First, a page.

Growing long-living perennials is like cultivating lifelong friends, treat them right, and you can rely on them to be there for decades. Flooding your garden with their prized blossoms, striking foliage, and heady fragrances, some of these plants are low-maintenance BFFs. Some might need you to put in more effort, for instance, pruning or dividing them so they are reinvigorated or don’t take over your garden.
Choose your favorites from this list of perennials to beautify your garden for years to come.
1. Blazing Star
Add a touch of whimsy to your garden with this native North America perennial. A member of the daisy family, it goes by names such as Gayfeather, Snakeroot, or Marsh Blazing Star. The fuzzy flowers comes in purple or white, growing as high as 6 feet tall. Its grass-like leaves put on a show changing colors from green in spring and summer, to a rich bronze in autumn.
If you are planning a pollinator, cottage, or native plant garden, consider including blazing stars. Also known as “colic root,” it can have a place in your medicinal or herb garden too. Blazing star is at its best in moist, well-drained soil with a neutral to acidic pH, and full sun.
Daffodils, also known as Narcissus, are so lovely that renowned English poet William Wordsworth wrote an ode to them. Wordsworth described their white-and-yellow flowers as, “fluttering and dancing in the breeze.”
They really pop in your landscape when grown in groups or clusters. To extend their blooming period, plant them at different times. As the season continues, the bulbs will split and multiply to deck your garden with even more flowers.
Daffodil isn’t picky about the soil it lives in, but it needs at least six hours of direct sunlight daily. Don’t remove the foliage until it has turned brown so you don’t stunt its vigor or bulb size. And make sure small kids and pets don’t munch on it, as it’s toxic in large quantities.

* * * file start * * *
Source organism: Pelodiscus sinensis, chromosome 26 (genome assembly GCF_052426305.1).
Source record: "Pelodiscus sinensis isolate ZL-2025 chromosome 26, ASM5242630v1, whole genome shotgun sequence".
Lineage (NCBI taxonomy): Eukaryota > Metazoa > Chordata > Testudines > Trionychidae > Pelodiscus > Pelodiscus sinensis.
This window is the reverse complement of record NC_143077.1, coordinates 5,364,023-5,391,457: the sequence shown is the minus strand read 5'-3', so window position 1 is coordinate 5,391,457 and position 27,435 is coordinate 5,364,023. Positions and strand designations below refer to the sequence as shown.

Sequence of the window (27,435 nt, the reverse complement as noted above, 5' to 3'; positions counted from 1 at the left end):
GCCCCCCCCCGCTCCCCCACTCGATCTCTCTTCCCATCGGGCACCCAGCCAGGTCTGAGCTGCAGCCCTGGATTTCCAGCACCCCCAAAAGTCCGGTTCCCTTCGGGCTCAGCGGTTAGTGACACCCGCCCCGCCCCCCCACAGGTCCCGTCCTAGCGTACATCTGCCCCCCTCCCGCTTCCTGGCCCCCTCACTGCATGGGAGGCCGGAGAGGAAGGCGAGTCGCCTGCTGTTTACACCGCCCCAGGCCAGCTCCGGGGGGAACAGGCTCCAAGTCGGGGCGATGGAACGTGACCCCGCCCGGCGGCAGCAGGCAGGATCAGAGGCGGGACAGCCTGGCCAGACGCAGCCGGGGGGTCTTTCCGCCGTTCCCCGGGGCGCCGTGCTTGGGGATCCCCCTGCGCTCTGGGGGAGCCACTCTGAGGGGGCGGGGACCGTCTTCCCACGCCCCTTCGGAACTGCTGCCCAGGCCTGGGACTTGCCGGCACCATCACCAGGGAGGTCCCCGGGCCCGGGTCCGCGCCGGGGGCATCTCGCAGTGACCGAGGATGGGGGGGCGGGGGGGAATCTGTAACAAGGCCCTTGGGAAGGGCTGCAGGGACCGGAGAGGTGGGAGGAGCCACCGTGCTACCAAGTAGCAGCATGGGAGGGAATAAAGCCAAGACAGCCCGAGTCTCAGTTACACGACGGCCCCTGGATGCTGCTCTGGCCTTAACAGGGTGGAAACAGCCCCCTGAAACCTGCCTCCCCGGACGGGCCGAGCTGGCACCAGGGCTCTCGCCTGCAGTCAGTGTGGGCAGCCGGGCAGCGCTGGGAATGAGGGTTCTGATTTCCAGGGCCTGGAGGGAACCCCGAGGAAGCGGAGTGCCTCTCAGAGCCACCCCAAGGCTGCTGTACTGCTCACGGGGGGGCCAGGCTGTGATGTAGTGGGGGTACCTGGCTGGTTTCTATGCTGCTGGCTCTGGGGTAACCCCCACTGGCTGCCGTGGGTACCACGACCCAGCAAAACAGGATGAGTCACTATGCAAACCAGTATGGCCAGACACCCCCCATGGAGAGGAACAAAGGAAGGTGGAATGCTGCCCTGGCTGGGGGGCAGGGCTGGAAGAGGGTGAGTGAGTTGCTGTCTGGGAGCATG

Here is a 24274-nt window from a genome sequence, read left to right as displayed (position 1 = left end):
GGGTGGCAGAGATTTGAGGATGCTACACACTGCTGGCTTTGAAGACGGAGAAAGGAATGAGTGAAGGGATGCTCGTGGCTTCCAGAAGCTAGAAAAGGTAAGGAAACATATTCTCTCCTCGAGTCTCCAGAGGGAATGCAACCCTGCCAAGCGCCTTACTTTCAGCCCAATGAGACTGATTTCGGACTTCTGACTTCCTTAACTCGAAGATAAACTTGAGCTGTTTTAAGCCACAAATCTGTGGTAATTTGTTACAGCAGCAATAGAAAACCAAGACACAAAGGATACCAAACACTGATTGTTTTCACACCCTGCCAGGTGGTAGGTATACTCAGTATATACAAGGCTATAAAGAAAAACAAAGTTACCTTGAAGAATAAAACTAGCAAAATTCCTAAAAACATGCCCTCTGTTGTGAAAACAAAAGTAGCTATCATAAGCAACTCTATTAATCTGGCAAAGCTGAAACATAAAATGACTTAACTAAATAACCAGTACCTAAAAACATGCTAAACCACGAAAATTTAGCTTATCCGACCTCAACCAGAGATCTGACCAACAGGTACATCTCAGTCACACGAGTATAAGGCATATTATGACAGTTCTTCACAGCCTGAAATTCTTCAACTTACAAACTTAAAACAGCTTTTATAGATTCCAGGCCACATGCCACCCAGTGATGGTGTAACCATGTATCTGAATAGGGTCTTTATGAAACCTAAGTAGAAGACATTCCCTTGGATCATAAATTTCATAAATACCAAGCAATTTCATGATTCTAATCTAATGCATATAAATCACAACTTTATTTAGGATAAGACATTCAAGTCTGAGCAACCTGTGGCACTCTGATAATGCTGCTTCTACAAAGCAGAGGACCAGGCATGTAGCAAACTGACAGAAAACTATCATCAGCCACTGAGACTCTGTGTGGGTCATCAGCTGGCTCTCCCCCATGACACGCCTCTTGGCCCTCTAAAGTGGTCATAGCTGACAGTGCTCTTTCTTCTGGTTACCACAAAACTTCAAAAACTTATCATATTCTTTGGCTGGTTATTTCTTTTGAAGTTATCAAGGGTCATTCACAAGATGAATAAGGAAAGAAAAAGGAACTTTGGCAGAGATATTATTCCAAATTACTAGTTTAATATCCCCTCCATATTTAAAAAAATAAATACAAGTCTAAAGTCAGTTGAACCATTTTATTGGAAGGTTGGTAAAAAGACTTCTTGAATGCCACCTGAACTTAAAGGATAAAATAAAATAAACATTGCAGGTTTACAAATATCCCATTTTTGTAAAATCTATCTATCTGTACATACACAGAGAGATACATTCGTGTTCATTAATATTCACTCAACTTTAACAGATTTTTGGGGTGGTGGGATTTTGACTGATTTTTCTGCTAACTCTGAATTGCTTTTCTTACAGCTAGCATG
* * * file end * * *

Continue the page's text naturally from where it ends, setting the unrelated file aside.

These garden darlings are the ultimate low-maintenance plants and will eagerly spread out in your garden for up to 30 years. Their bold, multicolored leaves in a variety of shapes and sizes get a lot of kudos for their style and rich, green background foliage. However, most varieties bloom pretty flowers in pink, light blue, lavender, and white on tall, elegant stems.
For the most fragrant blossoms, choose varieties such as Hosta plantaginea or Hosta ambrosia. Hostas do best in shade in rich, organic soil with a pH of 6.5 to 7.5.
Pro-Tip: Every four or five years, you should split them in spring or early fall so they don’t take over your garden and neighboring plants.
Goatsbeard (Aruncus dioicus), not to be confused with its doppelganger false goatsbeard (Astilbe biternata), is famously low-maintenance. Although it does needs a healthy watering once its soil dries out. Goatsbeard is resistant to most pests and diseases especially if you live in an area with deer; goatsbeard will keep them at bay.
Look for dwarf varieties of these perennials to add to your rock gardens, and along walkways or borders. Pair goatsbeard with ferns and astilbes to create a sensation in your garden. Their feathery plumes, which darken from white to tan, are natural choices for flower arrangements and for drying. Goatsbeard will do well in full sun or partial shade (depending on how hot your climate is) and thrives in moist soil with lots of organic matter.
5. Butterfly Weed
Butterfly weed (Asclepias tuberosa) is an excellent choice if you love intense color in your garden. A member of the milkweed family, it needs full sun to bloom its bright orange flowers from June to August, which eventually fade to a dull yellow in fall.
This herbaceous, long-lasting perennial produces lots of nectar that lures birds, butterflies, and many other insects. Aphids can’t get enough of it and rabbits might snack on it. So, indulge in a little companion planting to keep these pests away. Pair butterfly weed with marigolds, catnip, and peppermint. It’s drought tolerant and enjoys full sun or partial shade.
Ferns are some of the oldest groups of plants according to the American Fern Society. With more than 10,500 species you are spoilt for choice when selecting them for your garden. While their leaves can wilt and drop as they age, their rhizomes live on and sprout new leaves, or fronds, every year.
Some popular ferns include Boston, Japanese painted, ostrich, and holly. For a tasty, nutritious treat, plant some fiddleheads as well. Ferns can be as short as a few inches or 6 feet high. Grow these perennials in a shady, moist spot in your garden with well-drained soil loaded with organic matter.